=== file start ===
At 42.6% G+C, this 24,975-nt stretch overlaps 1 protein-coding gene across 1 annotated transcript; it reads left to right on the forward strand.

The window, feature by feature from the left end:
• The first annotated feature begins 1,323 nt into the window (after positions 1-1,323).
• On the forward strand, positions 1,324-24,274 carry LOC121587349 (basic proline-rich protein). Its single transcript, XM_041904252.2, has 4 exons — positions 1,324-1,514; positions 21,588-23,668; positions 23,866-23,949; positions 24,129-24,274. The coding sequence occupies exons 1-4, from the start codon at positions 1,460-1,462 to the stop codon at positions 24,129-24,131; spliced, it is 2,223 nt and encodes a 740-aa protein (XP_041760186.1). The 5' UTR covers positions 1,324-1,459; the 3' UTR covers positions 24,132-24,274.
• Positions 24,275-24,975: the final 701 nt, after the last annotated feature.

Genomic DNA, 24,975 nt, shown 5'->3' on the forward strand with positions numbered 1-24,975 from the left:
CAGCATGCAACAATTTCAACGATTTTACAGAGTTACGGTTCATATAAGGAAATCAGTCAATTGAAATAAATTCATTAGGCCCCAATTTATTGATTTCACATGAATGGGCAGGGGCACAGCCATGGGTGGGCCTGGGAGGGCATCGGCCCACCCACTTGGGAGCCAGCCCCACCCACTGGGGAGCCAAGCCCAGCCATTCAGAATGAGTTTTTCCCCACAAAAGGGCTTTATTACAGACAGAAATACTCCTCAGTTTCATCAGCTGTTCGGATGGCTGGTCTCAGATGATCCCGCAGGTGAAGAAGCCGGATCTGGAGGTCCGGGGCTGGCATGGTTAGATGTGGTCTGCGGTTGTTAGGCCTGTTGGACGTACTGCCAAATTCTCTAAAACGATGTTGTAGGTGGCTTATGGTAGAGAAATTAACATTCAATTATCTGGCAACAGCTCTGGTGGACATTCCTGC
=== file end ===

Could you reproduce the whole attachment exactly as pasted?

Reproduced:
At 42.6% G+C, this 24,975-nt stretch overlaps 1 protein-coding gene across 1 annotated transcript; it reads left to right on the forward strand.

The window, feature by feature from the left end:
• The first annotated feature begins 1,323 nt into the window (after positions 1-1,323).
• On the forward strand, positions 1,324-24,274 carry LOC121587349 (basic proline-rich protein). Its single transcript, XM_041904252.2, has 4 exons — positions 1,324-1,514; positions 21,588-23,668; positions 23,866-23,949; positions 24,129-24,274. The coding sequence occupies exons 1-4, from the start codon at positions 1,460-1,462 to the stop codon at positions 24,129-24,131; spliced, it is 2,223 nt and encodes a 740-aa protein (XP_041760186.1). The 5' UTR covers positions 1,324-1,459; the 3' UTR covers positions 24,132-24,274.
• Positions 24,275-24,975: the final 701 nt, after the last annotated feature.

Genomic DNA, 24,975 nt, shown 5'->3' on the forward strand with positions numbered 1-24,975 from the left:
CAGCATGCAACAATTTCAACGATTTTACAGAGTTACGGTTCATATAAGGAAATCAGTCAATTGAAATAAATTCATTAGGCCCCAATTTATTGATTTCACATGAATGGGCAGGGGCACAGCCATGGGTGGGCCTGGGAGGGCATCGGCCCACCCACTTGGGAGCCAGCCCCACCCACTGGGGAGCCAAGCCCAGCCATTCAGAATGAGTTTTTCCCCACAAAAGGGCTTTATTACAGACAGAAATACTCCTCAGTTTCATCAGCTGTTCGGATGGCTGGTCTCAGATGATCCCGCAGGTGAAGAAGCCGGATCTGGAGGTCCGGGGCTGGCATGGTTAGATGTGGTCTGCGGTTGTTAGGCCTGTTGGACGTACTGCCAAATTCTCTAAAACGATGTTGTAGGTGGCTTATGGTAGAGAAATTAACATTCAATTATCTGGCAACAGCTCTGGTGGACATTCCTGC